How did our Paleolithic ancestors go about organizing their living spaces?

In a study published in the Journal of Archaeological Method and Theory, archeologists from Université de Montréal and the University of Genoa reveal that far from being more primitive, Neanderthals did much the same as their Homo sapiens successors: made themselves at home.

Analyzing artifacts and features of the Protoaurignacian and Mousterian levels of the Riparo Bombrini site in northwestern Italy, the scientists uncovered common patterns of settlement between the two populations.

By mapping the distribution of stone tools, animal bones, ochre, and marine shells across the surface of the site, they were able to produce clear and interpretable models of the site’s spatial patterns, identifying distinct clusters of artifacts and materials to infer the behavioral significance of the different groups that lived and worked there.

“This homogeneity in spatial distribution hinted at an underlying structure in how these ancient humans utilized the space,” said Amélie Vallerand, the UdeM doctoral student who led the study, co-authored by UdeM’s Julien Riel-Salvatore and UGenoa’s Fabio Negrino.

“By tallying the number of contiguous units of the same type of clusters, we could discern patterns to help us identify the activities carried out by these groups,” said Vallerand. “Applying quantitative and statistical methods allowed us to significantly reduce bias, and to provide compelling evidence that goes beyond qualitative descriptions of the spatial organization.”

Combining these spatial analyses with studies of lithic technology, faunal remains and marine shells, the researchers were able to paint a comprehensive picture of the behavioral similarities and differences between these ancient populations.

Among the similarities:

-Both Neanderthals and Homo sapiens exhibited a structured use of space, organizing their living areas into distinct high and low-intensity activity zones. This suggests a shared cognitive capacity for spatial organization.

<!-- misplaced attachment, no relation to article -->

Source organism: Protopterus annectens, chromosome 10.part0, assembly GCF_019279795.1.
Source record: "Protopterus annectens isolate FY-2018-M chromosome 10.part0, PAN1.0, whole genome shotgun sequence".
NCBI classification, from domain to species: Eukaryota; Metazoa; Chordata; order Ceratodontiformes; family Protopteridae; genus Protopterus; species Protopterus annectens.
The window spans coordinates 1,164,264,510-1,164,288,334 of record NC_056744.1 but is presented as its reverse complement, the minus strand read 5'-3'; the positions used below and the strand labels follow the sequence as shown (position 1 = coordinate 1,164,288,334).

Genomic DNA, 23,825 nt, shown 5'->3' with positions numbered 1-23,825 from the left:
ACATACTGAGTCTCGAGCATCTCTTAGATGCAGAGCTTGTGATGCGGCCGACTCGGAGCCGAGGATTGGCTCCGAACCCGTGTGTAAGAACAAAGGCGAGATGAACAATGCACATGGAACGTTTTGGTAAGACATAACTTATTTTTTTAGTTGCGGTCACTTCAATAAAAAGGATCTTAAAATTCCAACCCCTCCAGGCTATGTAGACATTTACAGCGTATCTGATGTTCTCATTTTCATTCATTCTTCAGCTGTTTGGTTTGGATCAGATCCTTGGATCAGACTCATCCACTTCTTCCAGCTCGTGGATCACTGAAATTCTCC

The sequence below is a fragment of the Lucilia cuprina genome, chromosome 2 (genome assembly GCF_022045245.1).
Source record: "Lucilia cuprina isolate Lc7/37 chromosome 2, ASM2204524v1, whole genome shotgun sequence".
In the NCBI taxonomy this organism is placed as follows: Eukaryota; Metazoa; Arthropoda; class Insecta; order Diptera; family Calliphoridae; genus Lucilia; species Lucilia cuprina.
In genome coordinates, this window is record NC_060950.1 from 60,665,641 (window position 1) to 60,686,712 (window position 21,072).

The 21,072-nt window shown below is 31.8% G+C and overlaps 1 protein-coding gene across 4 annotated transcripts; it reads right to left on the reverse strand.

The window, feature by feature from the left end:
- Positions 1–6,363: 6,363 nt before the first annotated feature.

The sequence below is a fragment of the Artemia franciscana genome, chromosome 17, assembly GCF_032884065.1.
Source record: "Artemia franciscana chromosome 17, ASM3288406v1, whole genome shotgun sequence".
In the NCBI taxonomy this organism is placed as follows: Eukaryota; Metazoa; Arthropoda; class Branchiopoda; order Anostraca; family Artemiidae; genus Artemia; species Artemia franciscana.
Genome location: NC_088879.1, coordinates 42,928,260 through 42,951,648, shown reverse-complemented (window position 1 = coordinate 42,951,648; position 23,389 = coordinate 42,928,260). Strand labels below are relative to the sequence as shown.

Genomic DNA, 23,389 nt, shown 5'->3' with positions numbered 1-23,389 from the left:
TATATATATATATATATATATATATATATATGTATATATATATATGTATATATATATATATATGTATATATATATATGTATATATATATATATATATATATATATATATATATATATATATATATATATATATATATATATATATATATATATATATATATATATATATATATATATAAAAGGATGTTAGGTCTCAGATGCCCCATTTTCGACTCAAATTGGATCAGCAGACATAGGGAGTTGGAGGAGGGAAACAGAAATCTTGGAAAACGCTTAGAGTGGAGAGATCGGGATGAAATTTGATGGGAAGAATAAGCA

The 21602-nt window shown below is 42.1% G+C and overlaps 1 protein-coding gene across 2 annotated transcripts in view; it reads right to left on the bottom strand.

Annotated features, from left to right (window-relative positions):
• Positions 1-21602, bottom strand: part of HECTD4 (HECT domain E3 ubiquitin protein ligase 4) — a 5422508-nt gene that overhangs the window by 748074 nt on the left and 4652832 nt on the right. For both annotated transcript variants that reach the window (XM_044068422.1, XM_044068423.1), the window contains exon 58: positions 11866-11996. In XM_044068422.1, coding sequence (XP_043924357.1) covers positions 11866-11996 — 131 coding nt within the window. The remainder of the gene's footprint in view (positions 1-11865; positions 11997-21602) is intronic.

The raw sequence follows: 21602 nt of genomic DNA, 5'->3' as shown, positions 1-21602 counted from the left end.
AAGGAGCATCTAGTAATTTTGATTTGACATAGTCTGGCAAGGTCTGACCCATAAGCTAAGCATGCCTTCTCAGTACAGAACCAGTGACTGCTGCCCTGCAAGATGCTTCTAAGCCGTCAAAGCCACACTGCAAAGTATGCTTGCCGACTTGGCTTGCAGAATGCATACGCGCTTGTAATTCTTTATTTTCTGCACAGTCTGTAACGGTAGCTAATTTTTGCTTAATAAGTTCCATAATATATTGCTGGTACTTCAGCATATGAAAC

-The central tendencies of occupation for both groups were established through thousands of years of reoccupation: the recurring position of the site’s inner hearths and a refuse pit persisting across levels highlights the continuity of the layout.

-The organization of all three levels was conditioned by land-use and mobility strategies: they articulate around variations in occupation duration, reoccupation intervals, number of occupants, and nature of activities undertaken. Hence, planning and organization were key.

But there were also differences:

-Neanderthal occupations showed a lower intensity pattern compared to those of Homo sapiens : artifact densities were lower-deposit and fewer clusters were identified.

-There are distinct distributions pattern and use of space for each of the levels: Neanderthals used Riparo Bombrini sporadically as part of a high mobility system in the context of rapid climatic change, while Homo sapiens alternated between short-term and long-term base camps to adjust to their new territory.

The Neanderthal-to-Homo sapiens transition in Liguria was characterised by the rapid succession of the Late Mousterian (Neanderthal) to the Protoaurignacian (Homo sapiens) techno-complex, with no contacts observed between the two species.

This new study underscores the significance of directly comparing the spatial behavior of Neanderthals and Homo sapiens within the same site, using consistent parameters, to minimize analytical bias.

Overall, the authors conclude that “there’s an underlying logic to how the space was used,” regardless of which species was present at the time.

Vallerand added: “Like Homo sapiens, Neanderthals organized their living space in a structured way, according to the different tasks that took place there and to their needs. So this is yet another study indicating that Neanderthals were more ‘human’ than is generally assumed.”